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Mr. Blunkett: I am grateful to my hon. Friend the Member for Sunderland, South (Mr. Mullin) for what he

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has said. He has worked very hard on this matter, and the Select Committee has taken a lot of evidence, as I said earlier.

The Government are not convinced that shooting galleries, as they have been described, would be helpful at the moment. We want to build a consensus around the rapid development of heroin prescribing for the right patients. We want to do so in association with the country's medical services so that there is confidence in such prescribing. That confidence was undermined when the experiments that began in the early 1970s were misused, and drugs were sold on.

We believe that careful, managed and overseen prescribing will help enormously in reducing the terrible pyramid selling by users who capture others in their lair. Such prescribing will help to reduce the terrible harm and misery experienced by people injecting in the most violent and unhealthy circumstances, and to lessen the harm that that brings to them and to the community.

We are not turning our faces away from providing safe and clean areas: in fact, we are developing, together with the health service, new policies on what is known as the paraphernalia, to minimise the harm that people suffer. However, we need to build a consensus. We must make sure that people are secure in accepting that we are not simply setting up shooting galleries outside clubs, where people can use needles and drugs in an unsupervised and unordered fashion.

My hon. Friend the Member for Sunderland, South made a final point about the audit of drug treatment services in prison. I am very glad that my right hon. Friend the Secretary of State for Health is present, as we must ensure that there is a much more coherent approach to health policies in prisons in general. Mental health in particular relates to the misuse of drugs. We must make sure that there is a coherent policy that spans not only what happens to people inside prison, but above all what happens to those who leave prison.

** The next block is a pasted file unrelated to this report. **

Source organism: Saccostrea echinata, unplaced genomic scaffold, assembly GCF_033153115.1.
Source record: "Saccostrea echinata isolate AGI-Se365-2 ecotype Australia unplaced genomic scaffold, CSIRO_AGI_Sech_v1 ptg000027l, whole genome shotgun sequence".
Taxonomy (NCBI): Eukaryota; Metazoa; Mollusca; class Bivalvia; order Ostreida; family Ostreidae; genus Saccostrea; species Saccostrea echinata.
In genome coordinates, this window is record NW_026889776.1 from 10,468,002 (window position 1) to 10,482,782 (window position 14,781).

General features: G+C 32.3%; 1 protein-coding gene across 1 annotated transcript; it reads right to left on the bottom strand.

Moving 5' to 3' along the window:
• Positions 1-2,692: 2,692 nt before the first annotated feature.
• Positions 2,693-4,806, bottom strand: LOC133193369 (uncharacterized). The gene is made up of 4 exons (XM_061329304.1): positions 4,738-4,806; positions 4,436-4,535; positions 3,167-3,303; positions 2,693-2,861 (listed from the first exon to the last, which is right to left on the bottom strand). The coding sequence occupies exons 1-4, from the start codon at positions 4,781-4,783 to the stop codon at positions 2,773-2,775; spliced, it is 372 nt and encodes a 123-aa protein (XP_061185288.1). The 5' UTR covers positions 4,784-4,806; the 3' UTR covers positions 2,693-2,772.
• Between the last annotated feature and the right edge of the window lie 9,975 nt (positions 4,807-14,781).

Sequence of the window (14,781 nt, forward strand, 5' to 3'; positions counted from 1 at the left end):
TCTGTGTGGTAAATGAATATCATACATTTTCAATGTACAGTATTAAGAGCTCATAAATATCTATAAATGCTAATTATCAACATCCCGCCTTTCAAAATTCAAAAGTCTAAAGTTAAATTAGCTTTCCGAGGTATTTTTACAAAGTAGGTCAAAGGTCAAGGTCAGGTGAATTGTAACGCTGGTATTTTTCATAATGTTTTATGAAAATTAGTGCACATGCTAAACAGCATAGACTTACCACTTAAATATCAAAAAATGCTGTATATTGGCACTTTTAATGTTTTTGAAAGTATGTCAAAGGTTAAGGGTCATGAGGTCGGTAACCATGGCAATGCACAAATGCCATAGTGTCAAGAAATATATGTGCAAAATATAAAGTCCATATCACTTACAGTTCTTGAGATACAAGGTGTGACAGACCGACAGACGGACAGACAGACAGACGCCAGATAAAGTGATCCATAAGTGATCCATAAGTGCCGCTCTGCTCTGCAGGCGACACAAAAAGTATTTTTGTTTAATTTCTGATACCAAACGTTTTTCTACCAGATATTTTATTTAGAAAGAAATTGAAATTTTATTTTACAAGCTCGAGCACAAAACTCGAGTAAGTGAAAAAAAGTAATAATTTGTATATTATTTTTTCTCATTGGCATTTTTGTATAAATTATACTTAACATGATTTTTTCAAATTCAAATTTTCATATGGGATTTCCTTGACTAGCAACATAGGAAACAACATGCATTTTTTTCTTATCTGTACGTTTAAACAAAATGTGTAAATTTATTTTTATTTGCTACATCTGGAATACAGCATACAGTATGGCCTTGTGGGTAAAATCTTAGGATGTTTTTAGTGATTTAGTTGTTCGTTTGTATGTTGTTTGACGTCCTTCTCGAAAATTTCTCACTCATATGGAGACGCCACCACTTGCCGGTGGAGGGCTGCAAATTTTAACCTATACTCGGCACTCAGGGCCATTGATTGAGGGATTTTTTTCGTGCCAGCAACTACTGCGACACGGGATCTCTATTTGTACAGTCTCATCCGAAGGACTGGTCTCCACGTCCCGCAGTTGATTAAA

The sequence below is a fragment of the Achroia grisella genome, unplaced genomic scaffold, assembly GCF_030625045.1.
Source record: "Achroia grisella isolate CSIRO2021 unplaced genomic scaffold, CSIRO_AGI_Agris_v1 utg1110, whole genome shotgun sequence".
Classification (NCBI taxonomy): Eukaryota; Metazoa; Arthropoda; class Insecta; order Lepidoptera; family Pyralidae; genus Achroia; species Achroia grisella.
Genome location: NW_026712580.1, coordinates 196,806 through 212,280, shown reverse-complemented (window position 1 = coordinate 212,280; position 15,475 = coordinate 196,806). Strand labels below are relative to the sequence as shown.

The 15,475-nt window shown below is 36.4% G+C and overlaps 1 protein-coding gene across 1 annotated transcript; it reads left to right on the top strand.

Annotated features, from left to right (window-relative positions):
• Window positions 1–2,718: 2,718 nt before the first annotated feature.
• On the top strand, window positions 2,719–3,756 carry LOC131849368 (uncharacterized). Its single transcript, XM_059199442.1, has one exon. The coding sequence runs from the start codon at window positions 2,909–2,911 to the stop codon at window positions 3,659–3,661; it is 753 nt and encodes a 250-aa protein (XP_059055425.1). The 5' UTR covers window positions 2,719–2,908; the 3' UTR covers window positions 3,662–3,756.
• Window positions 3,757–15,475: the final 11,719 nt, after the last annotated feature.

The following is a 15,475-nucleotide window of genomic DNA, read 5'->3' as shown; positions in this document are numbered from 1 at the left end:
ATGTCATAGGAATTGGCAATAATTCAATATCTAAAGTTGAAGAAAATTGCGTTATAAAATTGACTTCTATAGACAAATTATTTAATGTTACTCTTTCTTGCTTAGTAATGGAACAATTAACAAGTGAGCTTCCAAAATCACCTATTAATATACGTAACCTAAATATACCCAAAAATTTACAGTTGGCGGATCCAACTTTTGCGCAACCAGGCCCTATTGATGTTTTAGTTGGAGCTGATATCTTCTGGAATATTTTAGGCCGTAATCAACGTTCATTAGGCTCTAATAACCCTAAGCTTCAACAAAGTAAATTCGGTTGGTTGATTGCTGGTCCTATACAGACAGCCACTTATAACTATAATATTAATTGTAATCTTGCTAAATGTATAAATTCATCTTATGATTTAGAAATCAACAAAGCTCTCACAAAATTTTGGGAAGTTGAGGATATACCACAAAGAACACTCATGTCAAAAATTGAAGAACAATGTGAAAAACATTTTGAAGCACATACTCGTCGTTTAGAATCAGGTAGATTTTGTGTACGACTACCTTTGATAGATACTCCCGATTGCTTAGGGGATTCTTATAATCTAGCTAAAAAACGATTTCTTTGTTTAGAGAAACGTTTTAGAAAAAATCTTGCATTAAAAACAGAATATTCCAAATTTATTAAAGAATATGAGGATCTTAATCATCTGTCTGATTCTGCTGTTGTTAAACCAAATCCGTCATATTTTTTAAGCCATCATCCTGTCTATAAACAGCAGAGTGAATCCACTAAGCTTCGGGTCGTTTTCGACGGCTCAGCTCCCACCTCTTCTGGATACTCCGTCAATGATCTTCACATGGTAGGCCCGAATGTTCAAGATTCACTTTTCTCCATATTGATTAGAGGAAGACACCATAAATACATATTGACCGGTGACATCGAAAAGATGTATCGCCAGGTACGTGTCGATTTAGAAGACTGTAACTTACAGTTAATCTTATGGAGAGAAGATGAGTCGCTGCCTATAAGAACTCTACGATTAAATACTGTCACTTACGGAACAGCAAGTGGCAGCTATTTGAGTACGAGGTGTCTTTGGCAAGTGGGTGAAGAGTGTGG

Simon Hughes (Southwark, North and Bermondsey): I thank the Home Secretary for his statement. I share his view that drugs policy is a difficult, sensitive but very important issue. If we are honest, we must admit that there are differences of view on the matter among members of all political parties.

Will the Home Secretary accept that, even though hon. Members will not have identical views, it would be a good idea to conduct consultation with people across the political divide over the next few months? In that way, the maximum consensus can by achieved before the strategy is finalised in the autumn, as the right hon. Gentleman said that he intends. I offer the services of the Liberal Democrat party to ensure that that conversation takes place, even if, in the end, we do not agree on all the outcomes.

Although the Home Secretary was right to identify the successes and progress that have been achieved, does he agree that the major national tests show that we are still failing in this area? The statistics show that addiction to drugs is rising, as are the numbers of people for whom drug use brings harm and death. If those statistics are the product of past policy, then the policy must be changed to try to turn matters around.